Most employers focus on the quality of the benefits they provide their employees as well as the costs of those benefits when making benefit decisions. However, there is a third element they should be considering: Benefits Administration. This important service indirectly impacts both the quality of the coverage as well as its overall cost. Employers may purchase what is perceived as the best possible coverage. They may even pay a premium for quality coverage. However, if the administration system is cumbersome, employers may spend an inordinate amount of time managing their benefits package, and consuming valuable HR resources in the process. And if employees aren’t added on a timely basis, claims may be denied or slowed in getting processed, resulting in employee dissatisfaction.

The failure to properly administer benefits is one of the major “hidden costs” of benefits. Studies show that the average employer spends 4% of its premiums on benefits for employees who are not eligible or are no longer employed. Add to that the cost of compliance for mismanagement of benefits and you are looking at a significant impact on an employer’s bottom line. When you purchase a piece of equipment, you look not only at the price to buy it but also the cost of operating it. When we purchased a copier recently, our buying decision was based on the operating cost as well as the quality of the service we would receive. We looked at the “total cost,” not just the purchase price. Why should purchasing benefits be any different?

Many employers are addressing this issue by moving toward automated solutions, i.e., human resource information systems or benefits administration systems, to assist in managing their benefits. While these programs are beneficial and can increase overall efficiencies, they don’t replace HR or the services provided by a quality employee benefits broker. HR still needs time and training to fully utilize these programs. They also need the support of a quality broker that can support the employer’s administrative system, both in terms of the technology they use and the carrier’s systems. Pairing an employer with a carrier whose systems don’t mesh, whether they use paper or technology, is a recipe for disaster.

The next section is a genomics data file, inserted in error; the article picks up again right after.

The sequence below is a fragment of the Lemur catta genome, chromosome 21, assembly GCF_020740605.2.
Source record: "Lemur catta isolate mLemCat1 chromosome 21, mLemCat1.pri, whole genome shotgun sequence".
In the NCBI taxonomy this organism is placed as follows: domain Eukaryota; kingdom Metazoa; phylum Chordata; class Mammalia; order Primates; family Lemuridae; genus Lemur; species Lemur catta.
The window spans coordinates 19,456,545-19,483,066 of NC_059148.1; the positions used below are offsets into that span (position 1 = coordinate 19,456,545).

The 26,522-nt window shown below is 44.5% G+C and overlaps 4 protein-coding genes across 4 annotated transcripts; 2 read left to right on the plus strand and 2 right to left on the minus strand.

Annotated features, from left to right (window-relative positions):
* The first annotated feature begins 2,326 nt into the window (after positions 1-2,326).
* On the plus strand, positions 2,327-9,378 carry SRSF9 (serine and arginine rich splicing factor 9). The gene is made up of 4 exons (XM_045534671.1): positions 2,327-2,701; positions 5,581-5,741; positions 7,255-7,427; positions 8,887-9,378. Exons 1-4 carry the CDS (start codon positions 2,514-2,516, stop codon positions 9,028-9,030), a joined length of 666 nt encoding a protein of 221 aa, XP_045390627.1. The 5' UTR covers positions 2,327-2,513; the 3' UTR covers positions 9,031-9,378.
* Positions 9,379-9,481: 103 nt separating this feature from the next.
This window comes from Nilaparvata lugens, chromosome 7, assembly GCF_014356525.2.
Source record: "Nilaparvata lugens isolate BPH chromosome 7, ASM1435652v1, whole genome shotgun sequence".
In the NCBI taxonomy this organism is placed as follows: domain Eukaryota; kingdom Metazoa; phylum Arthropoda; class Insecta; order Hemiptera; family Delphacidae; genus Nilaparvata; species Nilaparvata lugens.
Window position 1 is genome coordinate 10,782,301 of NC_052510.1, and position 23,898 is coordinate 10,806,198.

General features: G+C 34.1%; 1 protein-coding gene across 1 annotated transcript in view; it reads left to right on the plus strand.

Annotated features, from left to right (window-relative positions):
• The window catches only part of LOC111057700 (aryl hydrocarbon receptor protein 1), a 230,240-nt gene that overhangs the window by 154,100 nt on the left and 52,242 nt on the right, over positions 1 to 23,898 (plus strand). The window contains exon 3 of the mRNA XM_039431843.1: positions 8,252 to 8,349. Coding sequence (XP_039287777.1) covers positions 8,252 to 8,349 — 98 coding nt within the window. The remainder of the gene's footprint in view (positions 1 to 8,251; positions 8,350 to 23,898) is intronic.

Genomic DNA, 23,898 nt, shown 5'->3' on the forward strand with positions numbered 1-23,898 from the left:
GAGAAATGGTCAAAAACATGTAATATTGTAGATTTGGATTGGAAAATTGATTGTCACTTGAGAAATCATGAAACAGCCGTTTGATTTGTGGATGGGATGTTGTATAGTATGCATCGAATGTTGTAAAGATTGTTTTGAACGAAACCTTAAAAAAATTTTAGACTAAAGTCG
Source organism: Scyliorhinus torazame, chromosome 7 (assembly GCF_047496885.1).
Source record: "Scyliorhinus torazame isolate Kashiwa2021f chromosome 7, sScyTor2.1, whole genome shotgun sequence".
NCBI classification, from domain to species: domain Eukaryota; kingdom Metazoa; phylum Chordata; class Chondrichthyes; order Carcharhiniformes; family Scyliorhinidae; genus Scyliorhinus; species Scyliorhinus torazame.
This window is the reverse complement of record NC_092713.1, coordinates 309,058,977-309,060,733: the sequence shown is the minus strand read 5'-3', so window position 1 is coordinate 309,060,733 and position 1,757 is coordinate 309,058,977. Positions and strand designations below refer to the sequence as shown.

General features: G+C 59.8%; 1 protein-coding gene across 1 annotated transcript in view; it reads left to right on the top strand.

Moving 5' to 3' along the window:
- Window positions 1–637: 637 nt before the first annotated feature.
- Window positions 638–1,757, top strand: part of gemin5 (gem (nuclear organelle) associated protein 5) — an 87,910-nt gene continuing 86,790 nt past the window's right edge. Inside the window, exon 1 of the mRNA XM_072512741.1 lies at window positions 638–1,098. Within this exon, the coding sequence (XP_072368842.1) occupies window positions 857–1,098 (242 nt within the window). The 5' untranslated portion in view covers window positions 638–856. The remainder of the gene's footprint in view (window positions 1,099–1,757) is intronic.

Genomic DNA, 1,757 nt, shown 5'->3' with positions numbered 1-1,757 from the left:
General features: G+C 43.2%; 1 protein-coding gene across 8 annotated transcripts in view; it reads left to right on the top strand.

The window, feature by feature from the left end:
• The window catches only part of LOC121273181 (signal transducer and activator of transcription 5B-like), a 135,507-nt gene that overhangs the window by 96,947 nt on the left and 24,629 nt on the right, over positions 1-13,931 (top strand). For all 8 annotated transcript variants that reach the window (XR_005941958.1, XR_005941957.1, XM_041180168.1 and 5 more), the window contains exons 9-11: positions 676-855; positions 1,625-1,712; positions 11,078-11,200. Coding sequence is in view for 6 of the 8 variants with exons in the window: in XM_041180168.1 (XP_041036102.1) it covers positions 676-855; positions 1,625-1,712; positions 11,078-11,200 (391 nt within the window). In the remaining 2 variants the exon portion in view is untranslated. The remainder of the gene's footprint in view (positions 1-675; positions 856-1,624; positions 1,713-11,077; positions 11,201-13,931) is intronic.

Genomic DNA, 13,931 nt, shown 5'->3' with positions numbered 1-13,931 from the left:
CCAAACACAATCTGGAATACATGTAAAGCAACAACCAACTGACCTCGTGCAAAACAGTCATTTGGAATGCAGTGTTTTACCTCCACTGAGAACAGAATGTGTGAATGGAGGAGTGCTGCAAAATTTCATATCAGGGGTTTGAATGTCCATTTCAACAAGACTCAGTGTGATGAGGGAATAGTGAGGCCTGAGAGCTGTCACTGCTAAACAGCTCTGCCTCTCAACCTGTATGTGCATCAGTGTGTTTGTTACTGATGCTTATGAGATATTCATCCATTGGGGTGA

Employers need to look beyond the salesperson in the selection of their benefits package and evaluate the support that a broker brings to the table from a benefits administration perspective. Broker compensation includes revenue to support the administration as well as the sale of the employee benefit products. Be sure to evaluate both.

Some employers also consider single-source solutions as a way to increase efficiencies. Tread carefully here. What does your payroll company know about benefits? What does your benefits provider know about payroll? Many single-source solutions are not truly provided by a single source, but instead by multiple providers under a common label. If you have to call different departments for payroll and benefits, is it really any different that calling different vendors.

The key to making the right decision is not to buy the shiny new system or move to the newest trend in the marketplace; it is to evaluate your needs and develop a strategy that works for you and your employees — and to make sure that you partner with brokers who bring true, value-added service to you and your team. Utilized properly, they can assist you in maximizing the value from your benefit decisions.

If you’re interested in learning more about this topic, or the services we provide, contact Erick here or email us at